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What are Amir's Volume Settings for a Product Review?

Tom C

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I've sometimes wondered how volume control settings correspond to the levels Amir shows his measurements at. So, like when we look at the dashboard for a balanced output DAC test and see 4 volts out, SINAD -119dB, is that at maximum volume, or just turn the dial until output reads 4 volts, and that could be max or 3/4 or 1/2 or whatever for that unit? I realize he likes to show the readings at 2 volts output for a unit with unbalanced connections, and readings at 4 volts output for units with balanced connections so we can compare apples to apples. But a lot of times in a system there are several controls for volume, both hardware and software. So if I want to set and forget a unit by placing the output at the knee of the power output curve, for example, is there a way to tell at what volume setting Amir found that to be when he tested?
 

amirm

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There are a lot of considerations depending on class of product and its capabilities.

In general, DACs are tested with 2 volt RCA/4 volt XLR per Sony/Philips spec since introduction of CD players. Digital input to the DAC is at full scale (0 dBFS). If the DAC has volume control, I adjust that to get this output level. With most desktop DACs this means maximum volume if they have such a control.

DAC output of AV products is not standardized so I adjust their volume to get the above values. For them, I also run a THD+N vs output level so you can see performance at other levels.

Amplifiers are measured at 5 watts output, 1 kHz tone, 4 ohm load. Integrated amplifiers with volume controls are adjusted for gain of 29 dB per THX spec and input level adjusted to get this output.

If a product can't produce the above output levels, then whatever it outputs is shown. For dongles sometimes this is is just 1 volt and so that is what you see.
 
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Tom C

Tom C

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There are a lot of considerations depending on class of product and its capabilities.

In general, DACs are tested with 2 volt RCA/4 volt XLR per Sony/Philips spec since introduction of CD players. Digital input to the DAC is at full scale (0 dBFS). If the DAC has volume control, I adjust that to get this output level. With most desktop DACs this means maximum volume if they have such a control.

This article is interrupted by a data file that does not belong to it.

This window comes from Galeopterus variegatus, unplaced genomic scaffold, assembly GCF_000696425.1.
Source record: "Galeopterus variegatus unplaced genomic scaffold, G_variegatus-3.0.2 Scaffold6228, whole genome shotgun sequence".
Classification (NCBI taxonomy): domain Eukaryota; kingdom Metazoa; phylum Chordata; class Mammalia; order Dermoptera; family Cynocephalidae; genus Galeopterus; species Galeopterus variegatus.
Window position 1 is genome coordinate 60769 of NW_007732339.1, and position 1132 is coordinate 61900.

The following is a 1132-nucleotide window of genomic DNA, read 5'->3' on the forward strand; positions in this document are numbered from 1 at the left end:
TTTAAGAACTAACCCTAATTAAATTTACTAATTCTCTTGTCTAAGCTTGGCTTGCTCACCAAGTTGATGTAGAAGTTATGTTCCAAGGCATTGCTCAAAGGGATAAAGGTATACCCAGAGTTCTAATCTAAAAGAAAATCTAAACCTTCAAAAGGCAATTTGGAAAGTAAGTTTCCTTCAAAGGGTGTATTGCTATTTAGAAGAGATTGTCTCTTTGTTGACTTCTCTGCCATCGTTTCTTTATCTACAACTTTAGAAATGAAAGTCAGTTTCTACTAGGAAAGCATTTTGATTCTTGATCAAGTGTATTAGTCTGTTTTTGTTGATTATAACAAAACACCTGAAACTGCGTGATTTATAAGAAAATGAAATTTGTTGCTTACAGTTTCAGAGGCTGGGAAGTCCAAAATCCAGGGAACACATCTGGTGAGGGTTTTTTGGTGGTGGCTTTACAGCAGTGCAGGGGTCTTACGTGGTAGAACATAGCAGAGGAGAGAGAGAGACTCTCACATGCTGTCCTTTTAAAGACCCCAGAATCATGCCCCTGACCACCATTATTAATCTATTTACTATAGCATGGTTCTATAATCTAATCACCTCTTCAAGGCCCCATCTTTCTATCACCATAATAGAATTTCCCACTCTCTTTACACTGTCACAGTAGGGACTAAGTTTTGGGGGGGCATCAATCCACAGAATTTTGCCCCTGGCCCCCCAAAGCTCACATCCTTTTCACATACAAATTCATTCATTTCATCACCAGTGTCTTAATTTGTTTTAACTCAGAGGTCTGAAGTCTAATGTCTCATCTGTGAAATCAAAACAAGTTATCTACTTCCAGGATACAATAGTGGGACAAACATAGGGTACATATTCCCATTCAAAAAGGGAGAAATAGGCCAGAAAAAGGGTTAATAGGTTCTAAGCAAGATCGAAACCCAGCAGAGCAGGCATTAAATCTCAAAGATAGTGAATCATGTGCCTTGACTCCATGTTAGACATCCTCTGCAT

DAC output of AV products is not standardized so I adjust their volume to get the above values. For them, I also run a THD+N vs output level so you can see performance at other levels.

Amplifiers are measured at 5 watts output, 1 kHz tone, 4 ohm load. Integrated amplifiers with volume controls are adjusted for gain of 29 dB per THX spec and input level adjusted to get this output.

If a product can't produce the above output levels, then whatever it outputs is shown. For dongles sometimes this is is just 1 volt and so that is what you see.
Thank you Amir. You truly are the best!
 

GXAlan

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Amplifiers are measured at 5 watts output, 1 kHz tone, 4 ohm load. Integrated amplifiers with volume controls are adjusted for gain of 29 dB per THX spec and input level adjusted to get this output.

What does that typically translate in terms of input level? How would the numbers change if you used 2.0V for input and then turned up the volume to equal 5W of output?
 

NTK

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What does that typically translate in terms of input level? How would the numbers change if you used 2.0V for input and then turned up the volume to equal 5W of output?
The THX spec of 29 dB gain means the output voltage is the input voltage multiplied by 28.2 (= 10^(29/20)) times.

For 5 W at 4 ohm load, the amplifier output voltage is 4.47 Vrms. Dividing 4.47 by 28.2 gives us 0.159 Vrms input. (See Marantz PM-90 review)

Marantz PM-90 Measurements RCA Vintage Stereo Amplifier.png


If you want an input of 2 Vrms and an output of 5 W at 4 ohm load (= 4.47 Vrms), the amplifier gain needs to be reduced to 4.47/2 = 2.24X = 7 dB.

Therefore, if for example an amplifier has a maximum gain of 29 dB, you'll need to set the volume knob to -22 dB (i.e. 22 dB less than full gain) when your input is 2 Vrms and your desired output is 5 W at 4 ohm.
 
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